bioMérieux, a world leader in the field of in vitro diagnostics, has announced the launch of a new, innovative food safety testing method, VIDAS® UP Salmonella (SPT). This new food safety solution utilises recombinant bacteriophage (phage) proteins, which offer best-in-class specificity and sensitivity for the targeted capture and detection of salmonella bacteria in food and environmental samples. The technology complements the company’s VIDAS E. coli O157 (including H7) phage technology for the detection of Escherichia coli O157:H7.
Salmonella is a bacterium that causes one of the most common intestinal infections worldwide (salmonellosis). In the US alone it is implicated in more than one million cases of foodborne illness annually, according to a 2011 report from the Centers for Disease Control and Prevention. Of these cases, approximately 20,000 result in hospitalisation and 378 result in death.
“The issue of food safety is a significant public health concern globally, and food producers and manufacturers are in need of more advanced, comprehensive and science-based approaches to ensuring the safety of their products,” said Jean-Marc Durano, corporate vice president, industrial microbiology, bioMérieux.
“VIDAS SPT, the latest addition to the VIDAS UP range, provides optimum performance to help simplify agri-food laboratories’ workflow and deliver rapid information to maximize the overall efficiency of food production. We, at bioMérieux are pleased to provide yet another innovative solution to combat one of the most important food safety challenges today.”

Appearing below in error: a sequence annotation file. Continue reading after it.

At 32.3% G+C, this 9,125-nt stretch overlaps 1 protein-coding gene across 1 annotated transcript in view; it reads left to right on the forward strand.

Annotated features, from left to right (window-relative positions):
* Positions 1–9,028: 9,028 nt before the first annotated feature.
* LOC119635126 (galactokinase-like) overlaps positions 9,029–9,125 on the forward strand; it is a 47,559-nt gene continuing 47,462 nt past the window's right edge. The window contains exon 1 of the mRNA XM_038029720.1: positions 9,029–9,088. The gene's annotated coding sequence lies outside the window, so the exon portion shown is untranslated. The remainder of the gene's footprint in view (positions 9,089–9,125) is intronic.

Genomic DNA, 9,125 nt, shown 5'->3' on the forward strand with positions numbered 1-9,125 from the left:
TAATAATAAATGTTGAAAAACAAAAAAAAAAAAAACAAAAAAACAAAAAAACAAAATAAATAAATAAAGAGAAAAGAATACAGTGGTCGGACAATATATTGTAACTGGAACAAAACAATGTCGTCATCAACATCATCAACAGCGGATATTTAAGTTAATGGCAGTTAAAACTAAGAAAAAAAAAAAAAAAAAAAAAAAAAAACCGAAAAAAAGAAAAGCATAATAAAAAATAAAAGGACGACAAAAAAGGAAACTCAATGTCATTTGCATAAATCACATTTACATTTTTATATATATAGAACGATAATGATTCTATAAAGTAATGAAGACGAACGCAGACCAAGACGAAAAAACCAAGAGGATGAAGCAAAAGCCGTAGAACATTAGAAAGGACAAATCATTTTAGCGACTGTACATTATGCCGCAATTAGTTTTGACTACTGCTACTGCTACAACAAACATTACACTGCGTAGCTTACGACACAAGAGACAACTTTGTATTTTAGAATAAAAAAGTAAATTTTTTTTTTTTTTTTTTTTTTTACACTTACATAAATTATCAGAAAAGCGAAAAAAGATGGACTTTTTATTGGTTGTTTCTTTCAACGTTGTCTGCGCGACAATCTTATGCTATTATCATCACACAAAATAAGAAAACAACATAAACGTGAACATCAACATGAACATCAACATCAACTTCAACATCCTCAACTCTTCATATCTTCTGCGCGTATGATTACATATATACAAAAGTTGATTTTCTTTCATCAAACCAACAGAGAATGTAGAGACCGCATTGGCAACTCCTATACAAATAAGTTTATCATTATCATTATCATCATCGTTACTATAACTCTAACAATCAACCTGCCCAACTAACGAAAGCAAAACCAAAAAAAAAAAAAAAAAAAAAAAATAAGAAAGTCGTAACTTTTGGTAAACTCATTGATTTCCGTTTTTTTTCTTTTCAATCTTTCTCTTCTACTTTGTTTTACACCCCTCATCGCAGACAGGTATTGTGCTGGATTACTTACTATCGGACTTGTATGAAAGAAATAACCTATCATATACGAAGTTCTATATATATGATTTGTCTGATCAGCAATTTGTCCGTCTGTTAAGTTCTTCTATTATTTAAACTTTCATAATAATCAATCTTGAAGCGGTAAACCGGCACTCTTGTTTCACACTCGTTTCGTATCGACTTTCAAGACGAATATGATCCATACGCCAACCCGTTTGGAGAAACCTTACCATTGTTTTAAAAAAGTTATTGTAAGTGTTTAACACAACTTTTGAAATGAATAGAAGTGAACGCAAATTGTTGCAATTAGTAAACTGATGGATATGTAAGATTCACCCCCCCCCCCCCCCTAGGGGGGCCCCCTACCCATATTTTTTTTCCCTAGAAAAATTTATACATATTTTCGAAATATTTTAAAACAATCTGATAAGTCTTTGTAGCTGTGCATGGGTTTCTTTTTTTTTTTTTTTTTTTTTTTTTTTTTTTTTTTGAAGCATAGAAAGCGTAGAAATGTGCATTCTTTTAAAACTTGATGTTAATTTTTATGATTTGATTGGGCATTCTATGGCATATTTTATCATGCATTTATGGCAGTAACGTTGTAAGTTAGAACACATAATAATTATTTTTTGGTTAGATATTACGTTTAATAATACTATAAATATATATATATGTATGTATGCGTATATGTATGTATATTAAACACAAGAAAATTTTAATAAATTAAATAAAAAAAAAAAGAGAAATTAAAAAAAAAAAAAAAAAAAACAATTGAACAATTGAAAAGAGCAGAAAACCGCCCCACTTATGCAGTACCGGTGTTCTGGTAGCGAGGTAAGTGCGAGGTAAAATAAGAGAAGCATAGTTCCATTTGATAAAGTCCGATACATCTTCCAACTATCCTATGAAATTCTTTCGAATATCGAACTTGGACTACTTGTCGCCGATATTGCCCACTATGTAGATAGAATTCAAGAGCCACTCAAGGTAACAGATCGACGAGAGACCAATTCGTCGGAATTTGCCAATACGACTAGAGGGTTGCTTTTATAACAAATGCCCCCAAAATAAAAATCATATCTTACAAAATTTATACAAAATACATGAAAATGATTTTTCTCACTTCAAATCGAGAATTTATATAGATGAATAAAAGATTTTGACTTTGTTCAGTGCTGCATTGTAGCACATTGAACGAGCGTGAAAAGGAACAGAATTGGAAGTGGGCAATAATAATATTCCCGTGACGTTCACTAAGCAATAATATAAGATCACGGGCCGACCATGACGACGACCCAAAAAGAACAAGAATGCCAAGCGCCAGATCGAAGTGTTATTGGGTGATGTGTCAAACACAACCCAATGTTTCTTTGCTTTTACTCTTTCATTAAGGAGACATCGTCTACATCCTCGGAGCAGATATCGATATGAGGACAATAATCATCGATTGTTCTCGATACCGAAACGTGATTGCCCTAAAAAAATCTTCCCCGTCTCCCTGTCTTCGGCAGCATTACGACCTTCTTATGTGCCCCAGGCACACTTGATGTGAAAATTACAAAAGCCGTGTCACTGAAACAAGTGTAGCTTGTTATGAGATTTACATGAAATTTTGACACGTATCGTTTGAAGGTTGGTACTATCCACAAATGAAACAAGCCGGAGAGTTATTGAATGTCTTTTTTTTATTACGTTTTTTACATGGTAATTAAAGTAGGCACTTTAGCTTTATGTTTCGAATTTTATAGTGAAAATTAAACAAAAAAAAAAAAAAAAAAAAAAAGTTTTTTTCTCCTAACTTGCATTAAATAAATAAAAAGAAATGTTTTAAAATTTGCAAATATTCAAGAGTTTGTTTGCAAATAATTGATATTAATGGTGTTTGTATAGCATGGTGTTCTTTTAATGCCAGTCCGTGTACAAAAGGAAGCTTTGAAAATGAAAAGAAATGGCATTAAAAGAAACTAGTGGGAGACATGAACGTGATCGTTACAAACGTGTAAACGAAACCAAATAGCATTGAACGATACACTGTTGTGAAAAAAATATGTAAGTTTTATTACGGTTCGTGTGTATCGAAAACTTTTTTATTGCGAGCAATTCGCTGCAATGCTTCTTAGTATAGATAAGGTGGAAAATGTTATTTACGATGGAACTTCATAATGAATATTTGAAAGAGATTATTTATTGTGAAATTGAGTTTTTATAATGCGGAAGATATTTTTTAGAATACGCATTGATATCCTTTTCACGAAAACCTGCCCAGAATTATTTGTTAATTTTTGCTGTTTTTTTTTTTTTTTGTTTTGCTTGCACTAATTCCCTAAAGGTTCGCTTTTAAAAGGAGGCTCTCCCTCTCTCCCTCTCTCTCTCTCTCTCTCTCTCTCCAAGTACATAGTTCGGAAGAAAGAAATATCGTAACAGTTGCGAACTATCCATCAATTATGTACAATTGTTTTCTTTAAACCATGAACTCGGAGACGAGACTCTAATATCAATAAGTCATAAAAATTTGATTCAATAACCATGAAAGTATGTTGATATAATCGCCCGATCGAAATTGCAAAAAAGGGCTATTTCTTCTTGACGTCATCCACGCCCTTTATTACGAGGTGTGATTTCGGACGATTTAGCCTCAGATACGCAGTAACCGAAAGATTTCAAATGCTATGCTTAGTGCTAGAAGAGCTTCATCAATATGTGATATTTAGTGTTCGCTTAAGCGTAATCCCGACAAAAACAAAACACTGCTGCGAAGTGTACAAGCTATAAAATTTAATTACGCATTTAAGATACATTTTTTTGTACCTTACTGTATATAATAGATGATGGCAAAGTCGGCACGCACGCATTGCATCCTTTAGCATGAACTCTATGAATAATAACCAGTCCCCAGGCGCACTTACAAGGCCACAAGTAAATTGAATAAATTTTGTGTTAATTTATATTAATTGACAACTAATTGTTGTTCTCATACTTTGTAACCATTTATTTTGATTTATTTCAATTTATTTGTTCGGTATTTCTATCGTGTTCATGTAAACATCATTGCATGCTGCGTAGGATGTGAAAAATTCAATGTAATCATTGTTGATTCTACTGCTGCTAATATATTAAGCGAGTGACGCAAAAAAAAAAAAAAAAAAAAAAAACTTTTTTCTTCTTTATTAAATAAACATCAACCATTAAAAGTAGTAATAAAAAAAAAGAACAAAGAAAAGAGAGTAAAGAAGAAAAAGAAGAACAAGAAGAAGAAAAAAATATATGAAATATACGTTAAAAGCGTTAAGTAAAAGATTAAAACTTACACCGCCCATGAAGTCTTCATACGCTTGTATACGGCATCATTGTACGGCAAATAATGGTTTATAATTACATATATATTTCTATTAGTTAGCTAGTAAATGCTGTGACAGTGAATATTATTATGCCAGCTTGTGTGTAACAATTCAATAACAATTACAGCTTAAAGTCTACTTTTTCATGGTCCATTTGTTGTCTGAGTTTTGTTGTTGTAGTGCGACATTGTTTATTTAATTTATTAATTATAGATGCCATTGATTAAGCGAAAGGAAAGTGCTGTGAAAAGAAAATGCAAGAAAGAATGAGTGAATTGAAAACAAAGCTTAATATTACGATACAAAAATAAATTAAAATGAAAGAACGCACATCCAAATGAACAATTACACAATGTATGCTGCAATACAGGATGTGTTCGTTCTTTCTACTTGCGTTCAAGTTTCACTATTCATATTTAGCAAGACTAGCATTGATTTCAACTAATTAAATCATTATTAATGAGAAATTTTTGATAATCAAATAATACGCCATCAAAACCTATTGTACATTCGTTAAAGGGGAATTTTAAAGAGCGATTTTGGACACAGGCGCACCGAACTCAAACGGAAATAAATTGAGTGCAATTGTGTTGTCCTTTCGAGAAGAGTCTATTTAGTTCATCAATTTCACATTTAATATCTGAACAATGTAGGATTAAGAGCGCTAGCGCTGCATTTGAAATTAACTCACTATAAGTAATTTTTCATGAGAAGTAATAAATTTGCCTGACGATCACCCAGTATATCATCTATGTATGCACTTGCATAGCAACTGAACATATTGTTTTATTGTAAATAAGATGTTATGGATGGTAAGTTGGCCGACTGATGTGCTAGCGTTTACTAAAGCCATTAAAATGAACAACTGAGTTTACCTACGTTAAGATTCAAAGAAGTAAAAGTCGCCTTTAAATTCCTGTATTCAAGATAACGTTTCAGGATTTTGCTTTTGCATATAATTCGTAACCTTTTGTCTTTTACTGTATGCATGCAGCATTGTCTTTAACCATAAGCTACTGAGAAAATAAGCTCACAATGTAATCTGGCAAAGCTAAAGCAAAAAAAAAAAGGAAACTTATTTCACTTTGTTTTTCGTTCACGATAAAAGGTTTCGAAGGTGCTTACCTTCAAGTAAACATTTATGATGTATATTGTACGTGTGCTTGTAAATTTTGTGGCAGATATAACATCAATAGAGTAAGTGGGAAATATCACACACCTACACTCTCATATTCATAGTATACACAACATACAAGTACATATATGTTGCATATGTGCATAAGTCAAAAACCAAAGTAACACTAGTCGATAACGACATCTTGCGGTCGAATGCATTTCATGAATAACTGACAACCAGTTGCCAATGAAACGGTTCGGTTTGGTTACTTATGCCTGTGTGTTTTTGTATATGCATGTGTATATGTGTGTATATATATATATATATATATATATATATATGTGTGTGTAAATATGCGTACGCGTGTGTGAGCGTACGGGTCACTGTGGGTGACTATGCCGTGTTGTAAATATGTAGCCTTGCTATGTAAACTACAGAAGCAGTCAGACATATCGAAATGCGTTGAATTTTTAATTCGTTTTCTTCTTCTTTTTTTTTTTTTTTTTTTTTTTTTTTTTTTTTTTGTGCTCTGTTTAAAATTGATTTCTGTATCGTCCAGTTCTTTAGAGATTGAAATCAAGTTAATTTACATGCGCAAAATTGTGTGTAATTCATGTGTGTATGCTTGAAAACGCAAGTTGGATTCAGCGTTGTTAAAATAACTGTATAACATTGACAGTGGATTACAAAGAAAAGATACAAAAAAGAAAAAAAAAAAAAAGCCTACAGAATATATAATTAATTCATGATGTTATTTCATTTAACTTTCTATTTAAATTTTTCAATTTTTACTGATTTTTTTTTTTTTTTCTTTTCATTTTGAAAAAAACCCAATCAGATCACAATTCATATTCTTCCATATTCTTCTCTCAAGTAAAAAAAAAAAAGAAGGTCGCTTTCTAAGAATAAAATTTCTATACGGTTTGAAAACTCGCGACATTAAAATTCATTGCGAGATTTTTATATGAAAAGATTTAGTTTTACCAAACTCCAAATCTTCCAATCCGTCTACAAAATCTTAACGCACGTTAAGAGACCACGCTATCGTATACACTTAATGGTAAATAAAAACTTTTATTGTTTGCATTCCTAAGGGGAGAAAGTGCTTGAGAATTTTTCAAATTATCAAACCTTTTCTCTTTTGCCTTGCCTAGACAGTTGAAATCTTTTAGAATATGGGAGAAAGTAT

The new VIDAS SPT assay, utilising phage protein technology, is able to detect low levels of contamination by salmonella and is one of the most rapid and easy-to-use diagnostic tools available for the screening of salmonella in environmental samples, standard and large-size food samples. The technology provides an extremely simple, one-step sample preparation which reduces laboratory hands-on time, and delivers results in as little as 19 hours as compared to reference methods which require up to three days.
“Because phages are extremely host-specific, they can offer unrivaled specificity and sensitivity for the targeted capture, detection and differentiation of bacteria from a given sample,” said Dr. Lawrence Goodridge, associate professor of food microbiology, Colorado State University.
“Food pathogen detection methods utilising bacteriophage technology can provide food producers with the ability to detect bacterial pathogens present in their products with unprecedented speed and reliability. This is critical to reducing the magnitude and severity of foodborne illness caused by the consumption of foods contaminated with dangerous bacteria.”